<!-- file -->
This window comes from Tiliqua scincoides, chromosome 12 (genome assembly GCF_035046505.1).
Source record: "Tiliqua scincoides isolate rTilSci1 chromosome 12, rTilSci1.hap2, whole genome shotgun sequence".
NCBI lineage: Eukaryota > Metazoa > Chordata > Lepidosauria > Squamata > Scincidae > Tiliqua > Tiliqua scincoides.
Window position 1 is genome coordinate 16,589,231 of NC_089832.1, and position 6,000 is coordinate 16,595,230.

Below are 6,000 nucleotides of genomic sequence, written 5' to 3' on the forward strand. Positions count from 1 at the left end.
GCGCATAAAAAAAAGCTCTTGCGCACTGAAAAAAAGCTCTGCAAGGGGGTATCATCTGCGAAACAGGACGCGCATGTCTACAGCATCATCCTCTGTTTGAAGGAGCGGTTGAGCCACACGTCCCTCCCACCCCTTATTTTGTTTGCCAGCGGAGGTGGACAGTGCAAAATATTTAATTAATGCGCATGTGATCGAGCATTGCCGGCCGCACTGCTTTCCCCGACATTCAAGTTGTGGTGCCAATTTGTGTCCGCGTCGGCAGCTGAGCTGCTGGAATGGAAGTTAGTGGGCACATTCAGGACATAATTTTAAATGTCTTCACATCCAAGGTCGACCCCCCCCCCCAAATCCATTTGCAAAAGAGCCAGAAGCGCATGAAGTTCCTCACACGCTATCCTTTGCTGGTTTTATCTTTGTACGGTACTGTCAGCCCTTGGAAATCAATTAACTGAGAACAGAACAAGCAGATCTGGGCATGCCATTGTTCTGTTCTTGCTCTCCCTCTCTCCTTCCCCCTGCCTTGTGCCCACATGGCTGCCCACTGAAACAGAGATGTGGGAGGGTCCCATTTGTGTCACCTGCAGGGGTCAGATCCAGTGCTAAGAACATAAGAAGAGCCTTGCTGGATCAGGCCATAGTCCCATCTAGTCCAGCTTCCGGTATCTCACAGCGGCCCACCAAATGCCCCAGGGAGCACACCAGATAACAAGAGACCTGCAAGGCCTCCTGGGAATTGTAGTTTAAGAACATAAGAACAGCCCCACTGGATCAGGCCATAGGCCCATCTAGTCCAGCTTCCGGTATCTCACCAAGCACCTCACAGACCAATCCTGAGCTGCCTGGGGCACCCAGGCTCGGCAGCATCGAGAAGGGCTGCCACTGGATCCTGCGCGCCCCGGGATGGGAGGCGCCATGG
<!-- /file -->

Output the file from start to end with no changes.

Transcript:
This window comes from Tiliqua scincoides, chromosome 12 (genome assembly GCF_035046505.1).
Source record: "Tiliqua scincoides isolate rTilSci1 chromosome 12, rTilSci1.hap2, whole genome shotgun sequence".
NCBI lineage: Eukaryota > Metazoa > Chordata > Lepidosauria > Squamata > Scincidae > Tiliqua > Tiliqua scincoides.
Window position 1 is genome coordinate 16,589,231 of NC_089832.1, and position 6,000 is coordinate 16,595,230.

Below are 6,000 nucleotides of genomic sequence, written 5' to 3' on the forward strand. Positions count from 1 at the left end.
GCGCATAAAAAAAAGCTCTTGCGCACTGAAAAAAAGCTCTGCAAGGGGGTATCATCTGCGAAACAGGACGCGCATGTCTACAGCATCATCCTCTGTTTGAAGGAGCGGTTGAGCCACACGTCCCTCCCACCCCTTATTTTGTTTGCCAGCGGAGGTGGACAGTGCAAAATATTTAATTAATGCGCATGTGATCGAGCATTGCCGGCCGCACTGCTTTCCCCGACATTCAAGTTGTGGTGCCAATTTGTGTCCGCGTCGGCAGCTGAGCTGCTGGAATGGAAGTTAGTGGGCACATTCAGGACATAATTTTAAATGTCTTCACATCCAAGGTCGACCCCCCCCCCCAAATCCATTTGCAAAAGAGCCAGAAGCGCATGAAGTTCCTCACACGCTATCCTTTGCTGGTTTTATCTTTGTACGGTACTGTCAGCCCTTGGAAATCAATTAACTGAGAACAGAACAAGCAGATCTGGGCATGCCATTGTTCTGTTCTTGCTCTCCCTCTCTCCTTCCCCCTGCCTTGTGCCCACATGGCTGCCCACTGAAACAGAGATGTGGGAGGGTCCCATTTGTGTCACCTGCAGGGGTCAGATCCAGTGCTAAGAACATAAGAAGAGCCTTGCTGGATCAGGCCATAGTCCCATCTAGTCCAGCTTCCGGTATCTCACAGCGGCCCACCAAATGCCCCAGGGAGCACACCAGATAACAAGAGACCTGCAAGGCCTCCTGGGAATTGTAGTTTAAGAACATAAGAACAGCCCCACTGGATCAGGCCATAGGCCCATCTAGTCCAGCTTCCGGTATCTCACCAAGCACCTCACAGACCAATCCTGAGCTGCCTGGGGCACCCAGGCTCGGCAGCATCGAGAAGGGCTGCCACTGGATCCTGCGCGCCCCGGGATGGGAGGCGCCATGG